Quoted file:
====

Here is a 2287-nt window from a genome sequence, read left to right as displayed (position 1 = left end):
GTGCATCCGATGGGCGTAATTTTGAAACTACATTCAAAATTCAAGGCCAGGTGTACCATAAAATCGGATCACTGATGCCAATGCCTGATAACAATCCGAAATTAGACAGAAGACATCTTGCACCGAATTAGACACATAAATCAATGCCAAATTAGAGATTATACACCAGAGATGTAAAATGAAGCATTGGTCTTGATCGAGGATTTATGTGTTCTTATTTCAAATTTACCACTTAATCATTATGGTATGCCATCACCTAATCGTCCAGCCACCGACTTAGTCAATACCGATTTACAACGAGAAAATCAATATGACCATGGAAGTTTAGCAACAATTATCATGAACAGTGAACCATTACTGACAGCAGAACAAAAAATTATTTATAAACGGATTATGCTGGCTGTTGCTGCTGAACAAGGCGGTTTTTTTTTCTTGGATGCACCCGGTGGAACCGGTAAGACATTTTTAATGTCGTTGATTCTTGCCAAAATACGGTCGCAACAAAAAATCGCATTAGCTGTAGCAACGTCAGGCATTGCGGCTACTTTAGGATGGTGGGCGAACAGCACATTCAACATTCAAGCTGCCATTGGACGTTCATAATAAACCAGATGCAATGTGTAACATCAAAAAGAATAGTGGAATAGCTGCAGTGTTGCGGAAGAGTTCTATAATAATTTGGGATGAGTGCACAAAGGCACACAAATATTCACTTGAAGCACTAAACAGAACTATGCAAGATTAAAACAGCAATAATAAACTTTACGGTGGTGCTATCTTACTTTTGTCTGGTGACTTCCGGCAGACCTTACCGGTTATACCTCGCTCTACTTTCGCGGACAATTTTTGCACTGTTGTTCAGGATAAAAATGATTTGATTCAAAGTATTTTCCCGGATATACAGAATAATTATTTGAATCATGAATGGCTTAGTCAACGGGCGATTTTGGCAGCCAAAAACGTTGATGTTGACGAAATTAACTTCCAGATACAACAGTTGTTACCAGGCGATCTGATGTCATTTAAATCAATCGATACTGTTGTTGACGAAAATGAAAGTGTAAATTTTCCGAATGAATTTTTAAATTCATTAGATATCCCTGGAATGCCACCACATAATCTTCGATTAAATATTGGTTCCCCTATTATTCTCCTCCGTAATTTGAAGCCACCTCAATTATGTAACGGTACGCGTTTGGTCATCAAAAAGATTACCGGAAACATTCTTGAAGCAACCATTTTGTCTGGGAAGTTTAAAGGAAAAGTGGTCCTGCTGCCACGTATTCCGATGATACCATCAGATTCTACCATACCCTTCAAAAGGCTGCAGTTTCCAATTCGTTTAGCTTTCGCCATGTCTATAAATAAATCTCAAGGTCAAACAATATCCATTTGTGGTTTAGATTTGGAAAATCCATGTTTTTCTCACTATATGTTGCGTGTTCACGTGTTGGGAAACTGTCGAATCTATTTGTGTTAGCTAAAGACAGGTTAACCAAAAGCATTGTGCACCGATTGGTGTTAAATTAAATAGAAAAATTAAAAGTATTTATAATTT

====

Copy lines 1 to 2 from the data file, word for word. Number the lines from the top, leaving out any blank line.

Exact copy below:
Here is a 2287-nt window from a genome sequence, read left to right as displayed (position 1 = left end):
GTGCATCCGATGGGCGTAATTTTGAAACTACATTCAAAATTCAAGGCCAGGTGTACCATAAAATCGGATCACTGATGCCAATGCCTGATAACAATCCGAAATTAGACAGAAGACATCTTGCACCGAATTAGACACATAAATCAATGCCAAATTAGAGATTATACACCAGAGATGTAAAATGAAGCATTGGTCTTGATCGAGGATTTATGTGTTCTTATTTCAAATTTACCACTTAATCATTATGGTATGCCATCACCTAATCGTCCAGCCACCGACTTAGTCAATACCGATTTACAACGAGAAAATCAATATGACCATGGAAGTTTAGCAACAATTATCATGAACAGTGAACCATTACTGACAGCAGAACAAAAAATTATTTATAAACGGATTATGCTGGCTGTTGCTGCTGAACAAGGCGGTTTTTTTTTCTTGGATGCACCCGGTGGAACCGGTAAGACATTTTTAATGTCGTTGATTCTTGCCAAAATACGGTCGCAACAAAAAATCGCATTAGCTGTAGCAACGTCAGGCATTGCGGCTACTTTAGGATGGTGGGCGAACAGCACATTCAACATTCAAGCTGCCATTGGACGTTCATAATAAACCAGATGCAATGTGTAACATCAAAAAGAATAGTGGAATAGCTGCAGTGTTGCGGAAGAGTTCTATAATAATTTGGGATGAGTGCACAAAGGCACACAAATATTCACTTGAAGCACTAAACAGAACTATGCAAGATTAAAACAGCAATAATAAACTTTACGGTGGTGCTATCTTACTTTTGTCTGGTGACTTCCGGCAGACCTTACCGGTTATACCTCGCTCTACTTTCGCGGACAATTTTTGCACTGTTGTTCAGGATAAAAATGATTTGATTCAAAGTATTTTCCCGGATATACAGAATAATTATTTGAATCATGAATGGCTTAGTCAACGGGCGATTTTGGCAGCCAAAAACGTTGATGTTGACGAAATTAACTTCCAGATACAACAGTTGTTACCAGGCGATCTGATGTCATTTAAATCAATCGATACTGTTGTTGACGAAAATGAAAGTGTAAATTTTCCGAATGAATTTTTAAATTCATTAGATATCCCTGGAATGCCACCACATAATCTTCGATTAAATATTGGTTCCCCTATTATTCTCCTCCGTAATTTGAAGCCACCTCAATTATGTAACGGTACGCGTTTGGTCATCAAAAAGATTACCGGAAACATTCTTGAAGCAACCATTTTGTCTGGGAAGTTTAAAGGAAAAGTGGTCCTGCTGCCACGTATTCCGATGATACCATCAGATTCTACCATACCCTTCAAAAGGCTGCAGTTTCCAATTCGTTTAGCTTTCGCCATGTCTATAAATAAATCTCAAGGTCAAACAATATCCATTTGTGGTTTAGATTTGGAAAATCCATGTTTTTCTCACTATATGTTGCGTGTTCACGTGTTGGGAAACTGTCGAATCTATTTGTGTTAGCTAAAGACAGGTTAACCAAAAGCATTGTGCACCGATTGGTGTTAAATTAAATAGAAAAATTAAAAGTATTTATAATTT